) and forms a hydrogen bonded base pair that has similar dimensions to Watson–Crick T•A base pairs.
DNA oligomer target 5′-gcgaggpggctt-3′ with a central 2-aminopurine base was hybridized to four different strands (). Fluorescence of the target oligomer and the four duplexes was determined. shows the results of UV melting and fluorescence measurements. Standard UV melting experiments demonstrate that a triplet of LNAs at the mismatch site stabilizes the duplex and increases mismatch discrimination in comparison with unmodified DNAs. Specifically, Tm difference between matched (t•p) and mismatched (g•p) duplexes is 9.5°C for native DNA oligomers and 15.9°C for the LNA probes. Fluorescence of the single stranded target (black line) was much larger than fluorescence of any of the duplexes, indicating that the 2-aminopurine base remains substantially stacked in all of the mismatched base pair combinations. The fluorescence spectra showed greater quenching for the DNA t•p base pair and the greatest quenching (and therefore base stacking) was observed for the LNA T•p base pair. Introduction of a mismatch increases fluorescence and decreases stacking interactions. The LNA-modified duplex with G•p mismatch resulted in more fluorescence than the native g•p DNA duplex, which suggests that the improved mismatch discrimination seen with LNA bases originates from subtle changes of base stacking interactions. We propose that LNA modifications may enhance stacking interactions of matched base pairs and suppress stacking interactions of mismatch base pairs relative to base stacking in native DNA duplexes.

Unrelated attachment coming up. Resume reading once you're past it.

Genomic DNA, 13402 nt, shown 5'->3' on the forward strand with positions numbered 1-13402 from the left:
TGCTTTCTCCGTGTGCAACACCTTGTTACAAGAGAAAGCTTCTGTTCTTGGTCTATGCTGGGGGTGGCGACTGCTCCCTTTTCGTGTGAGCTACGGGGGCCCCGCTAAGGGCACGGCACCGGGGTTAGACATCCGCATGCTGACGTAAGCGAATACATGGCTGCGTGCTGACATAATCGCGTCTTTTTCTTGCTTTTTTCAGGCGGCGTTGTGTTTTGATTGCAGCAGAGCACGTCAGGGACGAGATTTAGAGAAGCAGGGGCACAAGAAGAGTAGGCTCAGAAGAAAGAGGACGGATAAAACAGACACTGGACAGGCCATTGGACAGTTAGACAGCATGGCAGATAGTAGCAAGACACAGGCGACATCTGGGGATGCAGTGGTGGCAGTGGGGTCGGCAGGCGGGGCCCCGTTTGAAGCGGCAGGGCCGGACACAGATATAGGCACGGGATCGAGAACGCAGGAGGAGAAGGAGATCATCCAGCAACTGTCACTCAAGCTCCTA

Figure 6 Fluorescence emission spectra of target oligomer, 5′-gcgaggpggctt-3′, with single 2-aminopurine (p) reveal the magnitude of stacking interactions. Duplexes containing a H-bonded t•p base pair are compared with mismatched g•p (more ...)
LNA modification introduces an O
-methylene group, which ‘points’ into the minor groove (15
). A stabilizing water bridge between 2′ and 3′ oxygen atoms of the ribose moiety has been proposed for various 2′-O
). It is likely that the LNA modification alters the hydration pattern in the DNA minor groove. Stable water structure in the vicinity of the O
-methylene bridge might contribute to increased duplex stability. Perturbations of hydration patterns and a direct role for hydration energetics in discriminatory effects of LNAs have yet to be proven.
Mismatch discrimination is dependent on oligomer length and mismatch position
and show the effects that various mismatches have on Tm
values for 15 and 23 bp oligomers. Values vary with oligomer length and the impact of a single mismatch on overall duplex stability decreases with length. illustrates the dependence of mismatch discrimination on duplex length. Duplexes with a single g•t or a•c mismatch were examined, because these mismatches represent extremes, being the least and the most destabilizing mismatches, respectively. We assumed that average transition enthalpy and entropy of perfectly matched duplexes containing 50% g•c base pairs follow these relationships (22
which correspond to average values derived from the nearest-neighbor parameters (32
). shows that a single a•c mismatch always destabilizes the duplex more than a single g•t mismatch. Discrimination is strongly dependent on length for short oligomers and decreases as oligomer length is increased. Decrease of discriminatory power is very significant in the 10–25 bp length range. For example, the ΔmdTm